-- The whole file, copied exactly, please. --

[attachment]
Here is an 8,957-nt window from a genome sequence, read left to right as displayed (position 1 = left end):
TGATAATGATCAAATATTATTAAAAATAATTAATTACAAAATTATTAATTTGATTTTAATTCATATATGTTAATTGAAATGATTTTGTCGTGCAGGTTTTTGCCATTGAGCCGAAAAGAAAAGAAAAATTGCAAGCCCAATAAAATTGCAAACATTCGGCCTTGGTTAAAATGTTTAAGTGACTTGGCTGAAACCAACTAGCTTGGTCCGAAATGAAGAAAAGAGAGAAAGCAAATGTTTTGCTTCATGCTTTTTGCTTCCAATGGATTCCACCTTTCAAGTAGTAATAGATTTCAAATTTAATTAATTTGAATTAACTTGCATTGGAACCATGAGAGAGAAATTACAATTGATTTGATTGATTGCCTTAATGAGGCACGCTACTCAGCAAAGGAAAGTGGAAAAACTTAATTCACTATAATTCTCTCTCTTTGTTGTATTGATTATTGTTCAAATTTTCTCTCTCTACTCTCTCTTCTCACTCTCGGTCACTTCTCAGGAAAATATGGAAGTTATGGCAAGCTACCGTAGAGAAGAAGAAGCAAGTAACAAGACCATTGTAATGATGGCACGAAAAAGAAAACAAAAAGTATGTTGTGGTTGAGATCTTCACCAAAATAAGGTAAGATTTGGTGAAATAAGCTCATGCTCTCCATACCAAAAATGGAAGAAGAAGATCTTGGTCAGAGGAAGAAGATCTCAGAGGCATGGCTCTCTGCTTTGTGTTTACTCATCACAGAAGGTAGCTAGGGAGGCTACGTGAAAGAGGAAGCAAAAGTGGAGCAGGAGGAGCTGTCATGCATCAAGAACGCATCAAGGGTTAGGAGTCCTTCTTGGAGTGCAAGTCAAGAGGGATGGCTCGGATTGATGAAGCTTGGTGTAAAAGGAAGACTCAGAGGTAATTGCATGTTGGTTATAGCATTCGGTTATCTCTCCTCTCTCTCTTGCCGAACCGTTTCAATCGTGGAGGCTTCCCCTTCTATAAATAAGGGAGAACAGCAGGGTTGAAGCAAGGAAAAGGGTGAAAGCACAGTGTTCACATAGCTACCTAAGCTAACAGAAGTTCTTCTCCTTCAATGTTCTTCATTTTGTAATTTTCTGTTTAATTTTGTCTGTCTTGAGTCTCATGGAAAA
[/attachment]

Here is an 8,957-nt window from a genome sequence, read left to right as displayed (position 1 = left end):
TGATAATGATCAAATATTATTAAAAATAATTAATTACAAAATTATTAATTTGATTTTAATTCATATATGTTAATTGAAATGATTTTGTCGTGCAGGTTTTTGCCATTGAGCCGAAAAGAAAAGAAAAATTGCAAGCCCAATAAAATTGCAAACATTCGGCCTTGGTTAAAATGTTTAAGTGACTTGGCTGAAACCAACTAGCTTGGTCCGAAATGAAGAAAAGAGAGAAAGCAAATGTTTTGCTTCATGCTTTTTGCTTCCAATGGATTCCACCTTTCAAGTAGTAATAGATTTCAAATTTAATTAATTTGAATTAACTTGCATTGGAACCATGAGAGAGAAATTACAATTGATTTGATTGATTGCCTTAATGAGGCACGCTACTCAGCAAAGGAAAGTGGAAAAACTTAATTCACTATAATTCTCTCTCTTTGTTGTATTGATTATTGTTCAAATTTTCTCTCTCTACTCTCTCTTCTCACTCTCGGTCACTTCTCAGGAAAATATGGAAGTTATGGCAAGCTACCGTAGAGAAGAAGAAGCAAGTAACAAGACCATTGTAATGATGGCACGAAAAAGAAAACAAAAAGTATGTTGTGGTTGAGATCTTCACCAAAATAAGGTAAGATTTGGTGAAATAAGCTCATGCTCTCCATACCAAAAATGGAAGAAGAAGATCTTGGTCAGAGGAAGAAGATCTCAGAGGCATGGCTCTCTGCTTTGTGTTTACTCATCACAGAAGGTAGCTAGGGAGGCTACGTGAAAGAGGAAGCAAAAGTGGAGCAGGAGGAGCTGTCATGCATCAAGAACGCATCAAGGGTTAGGAGTCCTTCTTGGAGTGCAAGTCAAGAGGGATGGCTCGGATTGATGAAGCTTGGTGTAAAAGGAAGACTCAGAGGTAATTGCATGTTGGTTATAGCATTCGGTTATCTCTCCTCTCTCTCTTGCCGAACCGTTTCAATCGTGGAGGCTTCCCCTTCTATAAATAAGGGAGAACAGCAGGGTTGAAGCAAGGAAAAGGGTGAAAGCACAGTGTTCACATAGCTACCTAAGCTAACAGAAGTTCTTCTCCTTCAATGTTCTTCATTTTGTAATTTTCTGTTTAATTTTGTCTGTCTTGAGTCTCATGGAAAA